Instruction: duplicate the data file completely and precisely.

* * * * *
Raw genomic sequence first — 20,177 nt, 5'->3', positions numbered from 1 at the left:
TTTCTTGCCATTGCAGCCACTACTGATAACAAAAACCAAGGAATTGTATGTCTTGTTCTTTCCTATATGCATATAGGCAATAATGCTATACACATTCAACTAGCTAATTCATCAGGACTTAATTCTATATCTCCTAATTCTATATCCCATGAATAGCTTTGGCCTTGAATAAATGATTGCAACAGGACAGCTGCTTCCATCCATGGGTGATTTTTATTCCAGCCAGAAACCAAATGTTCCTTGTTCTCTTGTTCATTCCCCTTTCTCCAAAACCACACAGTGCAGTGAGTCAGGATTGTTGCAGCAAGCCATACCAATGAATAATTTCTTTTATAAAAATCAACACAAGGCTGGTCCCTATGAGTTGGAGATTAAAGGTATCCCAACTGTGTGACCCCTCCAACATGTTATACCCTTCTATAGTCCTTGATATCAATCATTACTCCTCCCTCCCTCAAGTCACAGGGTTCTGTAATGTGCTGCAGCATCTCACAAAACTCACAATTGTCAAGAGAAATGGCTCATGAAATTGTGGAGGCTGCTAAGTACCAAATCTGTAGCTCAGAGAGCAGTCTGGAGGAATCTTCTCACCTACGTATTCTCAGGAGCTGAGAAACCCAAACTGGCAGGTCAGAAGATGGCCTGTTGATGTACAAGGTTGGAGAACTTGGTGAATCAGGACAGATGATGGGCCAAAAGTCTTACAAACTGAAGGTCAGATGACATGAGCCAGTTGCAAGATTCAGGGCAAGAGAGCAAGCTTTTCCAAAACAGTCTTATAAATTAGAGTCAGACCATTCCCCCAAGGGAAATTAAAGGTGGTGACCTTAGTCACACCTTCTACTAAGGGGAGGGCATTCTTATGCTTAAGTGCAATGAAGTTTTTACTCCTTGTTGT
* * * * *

Raw genomic sequence first — 20,177 nt, 5'->3', positions numbered from 1 at the left:
TTTCTTGCCATTGCAGCCACTACTGATAACAAAAACCAAGGAATTGTATGTCTTGTTCTTTCCTATATGCATATAGGCAATAATGCTATACACATTCAACTAGCTAATTCATCAGGACTTAATTCTATATCTCCTAATTCTATATCCCATGAATAGCTTTGGCCTTGAATAAATGATTGCAACAGGACAGCTGCTTCCATCCATGGGTGATTTTTATTCCAGCCAGAAACCAAATGTTCCTTGTTCTCTTGTTCATTCCCCTTTCTCCAAAACCACACAGTGCAGTGAGTCAGGATTGTTGCAGCAAGCCATACCAATGAATAATTTCTTTTATAAAAATCAACACAAGGCTGGTCCCTATGAGTTGGAGATTAAAGGTATCCCAACTGTGTGACCCCTCCAACATGTTATACCCTTCTATAGTCCTTGATATCAATCATTACTCCTCCCTCCCTCAAGTCACAGGGTTCTGTAATGTGCTGCAGCATCTCACAAAACTCACAATTGTCAAGAGAAATGGCTCATGAAATTGTGGAGGCTGCTAAGTACCAAATCTGTAGCTCAGAGAGCAGTCTGGAGGAATCTTCTCACCTACGTATTCTCAGGAGCTGAGAAACCCAAACTGGCAGGTCAGAAGATGGCCTGTTGATGTACAAGGTTGGAGAACTTGGTGAATCAGGACAGATGATGGGCCAAAAGTCTTACAAACTGAAGGTCAGATGACATGAGCCAGTTGCAAGATTCAGGGCAAGAGAGCAAGCTTTTCCAAAACAGTCTTATAAATTAGAGTCAGACCATTCCCCCAAGGGAAATTAAAGGTGGTGACCTTAGTCACACCTTCTACTAAGGGGAGGGCATTCTTATGCTTAAGTGCAATGAAGTTTTTACTCCTTGTTGT